The Car's symbolism as the great technological lingam is only rivalled by that other great icon, the Bomb. This object is the yardstick by which we judge the progress towards civilization of less technologically dependent societies than our own. It is the ultimate weapon, which in its perfection of utilitarian design has surpassed the very reason for which it was originally created. It is a weapon which can never be used for territorial conquest, and its role in defence relies on playing the most outrageous bluff in each hand of poker. As the Americans discovered to their cost in Vietnam, possession of enough bombs to destroy the planet still does not ensure victory in battles for humanity and land. More recently, during the Gulf War, the dropping of Sarin Gas missiles on the State of Israel provoked the threat of instant nuclear retaliation from Tel-Aviv. The Yankees in their self-appointed role as world policemen, hastily offered the Isrealis a deal to save the whole Middle East being melted to a sheet of glass. After all, the price of petrol might go up if Bagdhad got vapourised. Far better to stick to less dramatic solutions, such as the delivery of Vx-nerve gas to a few hundred Republican Guards, Just to remind a dog that the master still carries a big stick - well, more big sticks than he ever gave the dog. For as we all know now, not only had the USA colluded in the development of Israel's nuclear stockpile, but had also turned a blind eye to the development of Islam's `Holy Bomb'. The role played for instance in financing the development of Pakistan's Bomb through the collapsed Bank of Cocaine and Corruption International has only become clear recently. The British State has imposed strict secrecy orders on any documents relating to the role of the intelligence services of this country and her allies in this massive swindle, so we can only guess at the labyrinth of deception behind this plot. So now its not just Russian gangsters and Yankee mobsters who have their finger on our button. We've also got two tribes who both believe that their God is on their side.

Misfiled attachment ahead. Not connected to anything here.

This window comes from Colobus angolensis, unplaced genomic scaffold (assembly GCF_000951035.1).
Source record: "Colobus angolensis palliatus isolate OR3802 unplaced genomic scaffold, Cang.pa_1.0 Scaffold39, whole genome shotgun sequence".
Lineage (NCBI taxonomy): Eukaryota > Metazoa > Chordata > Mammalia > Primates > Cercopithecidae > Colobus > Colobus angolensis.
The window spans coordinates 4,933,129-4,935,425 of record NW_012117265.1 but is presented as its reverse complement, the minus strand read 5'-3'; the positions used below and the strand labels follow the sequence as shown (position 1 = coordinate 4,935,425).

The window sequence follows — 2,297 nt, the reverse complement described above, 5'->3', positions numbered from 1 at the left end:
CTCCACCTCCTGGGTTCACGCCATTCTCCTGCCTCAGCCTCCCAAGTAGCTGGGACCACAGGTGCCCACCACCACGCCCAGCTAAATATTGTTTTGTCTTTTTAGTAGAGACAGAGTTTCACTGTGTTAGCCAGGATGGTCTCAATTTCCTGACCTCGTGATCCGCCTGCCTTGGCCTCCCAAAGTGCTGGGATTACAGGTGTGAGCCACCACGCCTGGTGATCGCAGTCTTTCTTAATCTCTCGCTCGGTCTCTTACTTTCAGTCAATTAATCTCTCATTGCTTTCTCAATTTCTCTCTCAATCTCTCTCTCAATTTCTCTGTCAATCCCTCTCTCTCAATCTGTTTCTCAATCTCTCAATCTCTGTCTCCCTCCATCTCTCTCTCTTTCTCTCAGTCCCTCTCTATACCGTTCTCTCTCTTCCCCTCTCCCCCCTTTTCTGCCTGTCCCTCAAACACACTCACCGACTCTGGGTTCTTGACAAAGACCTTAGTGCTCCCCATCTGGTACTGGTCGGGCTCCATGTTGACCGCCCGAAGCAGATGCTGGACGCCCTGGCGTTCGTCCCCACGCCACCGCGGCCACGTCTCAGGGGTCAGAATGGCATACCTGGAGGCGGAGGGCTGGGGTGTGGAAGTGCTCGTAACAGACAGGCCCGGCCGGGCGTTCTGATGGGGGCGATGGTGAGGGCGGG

Of course, hardly anyone who lives in the parts of the world rich in that thick black gold ever see it being transformed into anything but thick black smoke, trailing over their parched pastures and shanty towns. And back in the West, we live under that grey cloud of gas in every town and city, sacrifices to these juggernauts of the technological religion. It is no coincidence that the Father of the Automobile was well known Nazi sympathiser, Henry T. Ford. A man whose models of corporate slavery so impressed the sociopathic little trainspotters in the Reich's own management, that his picture was the only one hanging on the corporal's office wall. Of course, they both agreed that the new industrial utopia could only be enjoyed by the racially pure and mentally malleable. . .